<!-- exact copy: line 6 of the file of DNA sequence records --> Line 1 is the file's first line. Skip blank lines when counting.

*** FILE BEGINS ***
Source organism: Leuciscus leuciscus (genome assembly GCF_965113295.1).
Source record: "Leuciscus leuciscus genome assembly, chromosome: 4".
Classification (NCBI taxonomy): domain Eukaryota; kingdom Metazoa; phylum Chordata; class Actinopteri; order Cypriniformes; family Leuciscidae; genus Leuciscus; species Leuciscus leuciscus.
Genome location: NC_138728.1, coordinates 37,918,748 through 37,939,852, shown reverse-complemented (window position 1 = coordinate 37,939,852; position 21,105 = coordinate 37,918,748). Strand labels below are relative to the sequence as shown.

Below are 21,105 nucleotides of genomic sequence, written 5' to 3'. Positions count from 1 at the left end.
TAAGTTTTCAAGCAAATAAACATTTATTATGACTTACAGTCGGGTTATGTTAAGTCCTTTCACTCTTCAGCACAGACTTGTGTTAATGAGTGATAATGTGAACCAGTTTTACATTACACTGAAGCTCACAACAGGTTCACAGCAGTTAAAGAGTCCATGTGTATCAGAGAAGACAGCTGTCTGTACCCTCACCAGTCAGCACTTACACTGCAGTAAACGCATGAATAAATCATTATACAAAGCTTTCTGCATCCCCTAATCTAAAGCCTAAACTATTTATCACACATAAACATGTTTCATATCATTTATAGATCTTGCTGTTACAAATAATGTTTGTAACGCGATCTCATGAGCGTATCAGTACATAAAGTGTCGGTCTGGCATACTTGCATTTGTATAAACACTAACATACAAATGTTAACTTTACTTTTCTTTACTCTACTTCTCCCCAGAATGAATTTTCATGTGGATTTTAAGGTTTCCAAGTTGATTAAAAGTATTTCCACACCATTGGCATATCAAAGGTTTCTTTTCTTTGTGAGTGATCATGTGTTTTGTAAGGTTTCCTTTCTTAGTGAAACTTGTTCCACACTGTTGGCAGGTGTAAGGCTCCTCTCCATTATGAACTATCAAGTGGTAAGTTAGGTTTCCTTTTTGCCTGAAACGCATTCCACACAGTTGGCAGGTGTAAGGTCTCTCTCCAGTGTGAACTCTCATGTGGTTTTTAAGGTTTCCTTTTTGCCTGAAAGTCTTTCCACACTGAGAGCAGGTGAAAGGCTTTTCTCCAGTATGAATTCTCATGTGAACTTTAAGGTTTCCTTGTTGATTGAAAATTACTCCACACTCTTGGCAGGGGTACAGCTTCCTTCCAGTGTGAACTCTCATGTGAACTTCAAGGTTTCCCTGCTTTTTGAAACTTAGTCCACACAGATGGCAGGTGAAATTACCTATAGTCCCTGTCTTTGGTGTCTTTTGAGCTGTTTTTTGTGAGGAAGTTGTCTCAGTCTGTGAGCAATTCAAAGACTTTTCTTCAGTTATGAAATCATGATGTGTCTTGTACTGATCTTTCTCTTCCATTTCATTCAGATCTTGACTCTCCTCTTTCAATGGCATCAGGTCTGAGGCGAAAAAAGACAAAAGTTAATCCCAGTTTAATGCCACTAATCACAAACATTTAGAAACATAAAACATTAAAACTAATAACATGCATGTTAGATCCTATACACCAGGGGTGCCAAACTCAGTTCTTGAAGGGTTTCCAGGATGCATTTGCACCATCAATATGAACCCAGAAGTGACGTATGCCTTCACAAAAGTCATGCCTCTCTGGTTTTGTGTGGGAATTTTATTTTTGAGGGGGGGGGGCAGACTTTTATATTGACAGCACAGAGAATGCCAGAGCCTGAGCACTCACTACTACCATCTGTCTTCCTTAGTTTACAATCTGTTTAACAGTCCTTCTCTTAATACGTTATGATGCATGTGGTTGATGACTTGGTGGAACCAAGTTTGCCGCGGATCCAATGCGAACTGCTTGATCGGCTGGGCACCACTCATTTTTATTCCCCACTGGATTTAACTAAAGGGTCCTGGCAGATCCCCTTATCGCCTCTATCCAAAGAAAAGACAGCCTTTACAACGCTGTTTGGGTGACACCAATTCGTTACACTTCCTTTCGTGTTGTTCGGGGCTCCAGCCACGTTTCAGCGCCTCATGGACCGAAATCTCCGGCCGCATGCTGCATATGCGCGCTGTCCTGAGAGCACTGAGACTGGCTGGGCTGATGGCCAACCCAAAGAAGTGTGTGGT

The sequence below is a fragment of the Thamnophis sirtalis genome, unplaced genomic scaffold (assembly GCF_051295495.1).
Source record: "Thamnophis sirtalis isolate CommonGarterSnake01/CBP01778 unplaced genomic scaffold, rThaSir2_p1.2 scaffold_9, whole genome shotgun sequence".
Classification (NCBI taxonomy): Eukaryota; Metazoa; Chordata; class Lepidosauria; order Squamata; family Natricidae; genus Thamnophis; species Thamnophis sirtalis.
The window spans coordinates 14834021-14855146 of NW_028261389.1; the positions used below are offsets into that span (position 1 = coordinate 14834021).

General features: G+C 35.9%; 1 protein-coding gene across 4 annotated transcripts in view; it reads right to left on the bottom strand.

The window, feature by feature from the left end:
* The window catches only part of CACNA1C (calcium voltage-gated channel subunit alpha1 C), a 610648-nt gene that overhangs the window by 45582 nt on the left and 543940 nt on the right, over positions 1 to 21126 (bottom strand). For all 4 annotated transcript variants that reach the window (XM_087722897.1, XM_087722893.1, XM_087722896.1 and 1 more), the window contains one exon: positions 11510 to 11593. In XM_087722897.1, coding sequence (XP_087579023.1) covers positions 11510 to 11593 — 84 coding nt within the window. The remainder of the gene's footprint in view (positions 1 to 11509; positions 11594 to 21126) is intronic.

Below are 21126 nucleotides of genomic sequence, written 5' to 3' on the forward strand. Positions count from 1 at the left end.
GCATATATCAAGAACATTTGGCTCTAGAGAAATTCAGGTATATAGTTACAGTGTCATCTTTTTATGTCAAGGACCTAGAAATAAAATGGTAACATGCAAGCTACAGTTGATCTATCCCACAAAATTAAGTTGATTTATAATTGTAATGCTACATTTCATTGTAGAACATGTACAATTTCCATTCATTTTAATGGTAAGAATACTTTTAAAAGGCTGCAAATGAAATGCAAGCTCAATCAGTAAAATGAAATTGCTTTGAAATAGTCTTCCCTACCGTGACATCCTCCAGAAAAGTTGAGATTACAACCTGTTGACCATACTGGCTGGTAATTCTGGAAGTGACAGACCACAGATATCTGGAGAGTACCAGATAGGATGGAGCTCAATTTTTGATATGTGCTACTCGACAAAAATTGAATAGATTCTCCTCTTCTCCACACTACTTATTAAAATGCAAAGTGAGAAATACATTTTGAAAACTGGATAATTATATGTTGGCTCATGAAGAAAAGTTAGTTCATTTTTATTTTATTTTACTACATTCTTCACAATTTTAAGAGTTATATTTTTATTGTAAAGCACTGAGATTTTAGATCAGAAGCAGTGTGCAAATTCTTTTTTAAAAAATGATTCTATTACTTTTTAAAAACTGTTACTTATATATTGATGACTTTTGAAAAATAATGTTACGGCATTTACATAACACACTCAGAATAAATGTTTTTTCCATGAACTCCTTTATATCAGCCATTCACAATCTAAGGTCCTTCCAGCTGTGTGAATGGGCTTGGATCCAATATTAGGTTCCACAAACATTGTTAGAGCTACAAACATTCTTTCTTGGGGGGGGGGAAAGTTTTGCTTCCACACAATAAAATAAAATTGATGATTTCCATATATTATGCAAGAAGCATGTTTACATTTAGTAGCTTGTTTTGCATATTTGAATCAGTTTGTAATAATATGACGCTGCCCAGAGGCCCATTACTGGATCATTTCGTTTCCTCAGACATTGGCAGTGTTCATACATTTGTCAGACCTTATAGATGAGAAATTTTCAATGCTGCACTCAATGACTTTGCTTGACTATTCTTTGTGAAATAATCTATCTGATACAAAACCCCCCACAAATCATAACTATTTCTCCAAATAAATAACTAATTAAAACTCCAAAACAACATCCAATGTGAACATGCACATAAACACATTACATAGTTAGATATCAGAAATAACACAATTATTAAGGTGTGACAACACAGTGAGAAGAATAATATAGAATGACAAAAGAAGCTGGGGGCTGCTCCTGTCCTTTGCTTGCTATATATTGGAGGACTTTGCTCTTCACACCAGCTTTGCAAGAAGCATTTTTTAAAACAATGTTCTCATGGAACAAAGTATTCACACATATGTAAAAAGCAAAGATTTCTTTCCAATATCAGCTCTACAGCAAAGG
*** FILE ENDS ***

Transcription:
TAAGTTTTCAAGCAAATAAACATTTATTATGACTTACAGTCGGGTTATGTTAAGTCCTTTCACTCTTCAGCACAGACTTGTGTTAATGAGTGATAATGTGAACCAGTTTTACATTACACTGAAGCTCACAACAGGTTCACAGCAGTTAAAGAGTCCATGTGTATCAGAGAAGACAGCTGTCTGTACCCTCACCAGTCAGCACTTACACTGCAGTAAACGCATGAATAAATCATTATACAAAGCTTTCTGCATCCCCTAATCTAAAGCCTAAACTATTTATCACACATAAACATGTTTCATATCATTTATAGATCTTGCTGTTACAAATAATGTTTGTAACGCGATCTCATGAGCGTATCAGTACATAAAGTGTCGGTCTGGCATACTTGCATTTGTATAAACACTAACATACAAATGTTAACTTTACTTTTCTTTACTCTACTTCTCCCCAGAATGAATTTTCATGTGGATTTTAAGGTTTCCAAGTTGATTAAAAGTATTTCCACACCATTGGCATATCAAAGGTTTCTTTTCTTTGTGAGTGATCATGTGTTTTGTAAGGTTTCCTTTCTTAGTGAAACTTGTTCCACACTGTTGGCAGGTGTAAGGCTCCTCTCCATTATGAACTATCAAGTGGTAAGTTAGGTTTCCTTTTTGCCTGAAACGCATTCCACACAGTTGGCAGGTGTAAGGTCTCTCTCCAGTGTGAACTCTCATGTGGTTTTTAAGGTTTCCTTTTTGCCTGAAAGTCTTTCCACACTGAGAGCAGGTGAAAGGCTTTTCTCCAGTATGAATTCTCATGTGAACTTTAAGGTTTCCTTGTTGATTGAAAATTACTCCACACTCTTGGCAGGGGTACAGCTTCCTTCCAGTGTGAACTCTCATGTGAACTTCAAGGTTTCCCTGCTTTTTGAAACTTAGTCCACACAGATGGCAGGTGAAATTACCTATAGTCCCTGTCTTTGGTGTCTTTTGAGCTGTTTTTTGTGAGGAAGTTGTCTCAGTCTGTGAGCAATTCAAAGACTTTTCTTCAGTTATGAAATCATGATGTGTCTTGTACTGATCTTTCTCTTCCATTTCATTCAGATCTTGACTCTCCTCTTTCAATGGCATCAGGTCTGAGGCGAAAAAAGACAAAAGTTAATCCCAGTTTAATGCCACTAATCACAAACATTTAGAAACATAAAACATTAAAACTAATAACATGCATGTTAGATCCTATACACCAGGGGTGCCAAACTCAGTTCTTGAAGGGTTTCCAGGATGCATTTGCACCATCAATATGAACCCAGAAGTGACGTATGCCTTCACAAAAGTCATGCCTCTCTGGTTTTGTGTGGGAATTTTATTTTTGAGGGGGGGGGGCAGACTTTTATATTGACAGCACAGAGAATGCCAGAGCCTGAGCACTCACTACTACCATCTGTCTTCCTTAGTTTACAATCTGTTTAACAGTCCTTCTCTTAATACGTTATGATGCATGTGGTTGATGACTTGGTGGAACCAAGTTTGCCGCGGATCCAATGCGAACTGCTTGATCGGCTGGGCACCACTCATTTTTATTCCCCACTGGATTTAACTAAAGGGTCCTGGCAGATCCCCTTATCGCCTCTATCCAAAGAAAAGACAGCCTTTACAACGCTGTTTGGGTGACACCAATTCGTTACACTTCCTTTCGTGTTGTTCGGGGCTCCAGCCACGTTTCAGCGCCTCATGGACCGAAATCTCCGGCCGCATGCTGCATATGCGCGCTGTCCTGAGAGCACTGAGACTGGCTGGGCTGATGGCCAACCCAAAGAAGTGTGTGGT